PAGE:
Accounting Procedures For Cash Received
A company makes sales in order to earn profits. In some cases cash may be received by the company at the time of making sales. However, in case of credit sales,cash is generally received by the company after a certain period of time.
It is important for a company to ensure that all cash related transactions are recorded in the books of accounts in a timely manner in order to maintain a constant check on the cash flow position of the company.
It is quite possible that a company may earn huge amount of profits, but its balance sheet may show an adverse cash position. Such a situation may arise in case of any delay in collection of money from company’s customers.
Another reason can be blockage of funds in company’s inventory. All these factors can have a substantial impact on a company’s cash position.Cash ledger is one of the most important ledgers in business accounting.It represents the amount of cash balance at the end of the relevant period.
Cash ledger is required to be updated on a continuous basis in order to ensure that cash balance appearing in the balance sheet represents the actual amount of cash available with the company.
Understand The Types Of Accounting Procedures For Cash Received
Many companies prefer to make sales on cash basis.When goods are sold on cash basis, money is received immediately by the company. Cash sales results in an increase in the cash balance of the company. For Instance, a company’s cash balance on 1st June 2011 is $ 50,000.
In case company has made cash sales of $ 25,000 during the month of June 2011, company’s closing cash balance on 30th June 2011 will be $ 75,000. This increase in cash balance is because cash was received by the company at the time of making sales.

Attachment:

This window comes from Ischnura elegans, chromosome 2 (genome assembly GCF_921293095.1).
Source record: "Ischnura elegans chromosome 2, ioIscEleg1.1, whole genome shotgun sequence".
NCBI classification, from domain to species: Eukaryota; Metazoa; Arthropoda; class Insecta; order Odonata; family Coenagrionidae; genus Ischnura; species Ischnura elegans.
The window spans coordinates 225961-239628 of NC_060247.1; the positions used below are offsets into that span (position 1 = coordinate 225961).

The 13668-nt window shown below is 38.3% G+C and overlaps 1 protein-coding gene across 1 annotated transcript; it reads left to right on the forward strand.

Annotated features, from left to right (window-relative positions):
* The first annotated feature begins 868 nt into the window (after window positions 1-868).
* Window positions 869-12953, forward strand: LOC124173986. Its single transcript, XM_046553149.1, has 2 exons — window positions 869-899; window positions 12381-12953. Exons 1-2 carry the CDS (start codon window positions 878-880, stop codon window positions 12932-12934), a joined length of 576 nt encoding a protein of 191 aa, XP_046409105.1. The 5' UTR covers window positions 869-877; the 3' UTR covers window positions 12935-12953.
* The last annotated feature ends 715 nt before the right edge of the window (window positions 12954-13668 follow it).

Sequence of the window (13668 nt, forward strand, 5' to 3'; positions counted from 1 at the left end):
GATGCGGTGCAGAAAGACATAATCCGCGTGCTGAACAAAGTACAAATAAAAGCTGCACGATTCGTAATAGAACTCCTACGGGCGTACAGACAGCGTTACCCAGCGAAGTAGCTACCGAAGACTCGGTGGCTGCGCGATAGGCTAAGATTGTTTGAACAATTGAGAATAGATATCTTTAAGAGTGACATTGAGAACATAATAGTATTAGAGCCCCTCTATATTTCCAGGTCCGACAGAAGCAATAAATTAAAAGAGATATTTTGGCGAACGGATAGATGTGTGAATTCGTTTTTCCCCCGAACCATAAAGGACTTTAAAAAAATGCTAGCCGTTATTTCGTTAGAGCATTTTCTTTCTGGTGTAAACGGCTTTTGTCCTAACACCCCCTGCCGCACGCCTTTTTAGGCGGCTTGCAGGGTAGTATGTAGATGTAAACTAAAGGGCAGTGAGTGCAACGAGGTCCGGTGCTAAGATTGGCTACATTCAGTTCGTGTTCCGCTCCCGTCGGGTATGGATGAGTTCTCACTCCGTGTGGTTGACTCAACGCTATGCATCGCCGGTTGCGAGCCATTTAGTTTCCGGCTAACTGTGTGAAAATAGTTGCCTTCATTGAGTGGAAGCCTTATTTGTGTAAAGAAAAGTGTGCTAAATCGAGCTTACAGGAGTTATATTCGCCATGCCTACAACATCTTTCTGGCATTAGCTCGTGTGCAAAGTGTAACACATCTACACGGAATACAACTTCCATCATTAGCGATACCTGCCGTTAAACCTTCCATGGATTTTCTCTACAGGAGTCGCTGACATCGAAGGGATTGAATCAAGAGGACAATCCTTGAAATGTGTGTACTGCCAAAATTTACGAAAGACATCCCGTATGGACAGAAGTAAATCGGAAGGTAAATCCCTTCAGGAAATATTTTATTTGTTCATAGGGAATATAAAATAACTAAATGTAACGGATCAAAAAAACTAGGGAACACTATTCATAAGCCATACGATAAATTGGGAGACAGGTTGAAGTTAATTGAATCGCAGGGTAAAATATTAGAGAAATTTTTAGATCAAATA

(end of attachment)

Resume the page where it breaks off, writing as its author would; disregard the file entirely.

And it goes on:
In case goods are sold on credit basis, cash is not received immediately by the company.As a result company’s cash balance remains at a constant level (assuming no cash related transaction has occurred) till the time money is received from the customer.
When goods are sold on credit, company is required to create another asset (accounts receivables) in its balance sheet. When money is received from the customer, accounts receivables balance is reduced and company’s cash balance is increased. Let us understand the treatment of credit sales with the help of an example.
A company has sold goods worth $ 50,000 on credit to one of its customers on 15th June 2011. As a result company will have to report $ 50,000 in its balance sheet as accounts receivables.
If money is received from the customer on 15th July 2011 and company’s cash balance at the beginning of June 2011 was $ 10,000, company’s cash balance will continue to remain at $ 10,000 at the end of June 2011.
However, company’s cash account will be credited with an amount of $ 50,000 on 15th July 2011 which will increase its cash balance to $ 60,000. Since entire amount of money due from the customer has been received by the company, its accounts receivables will reduce to zero.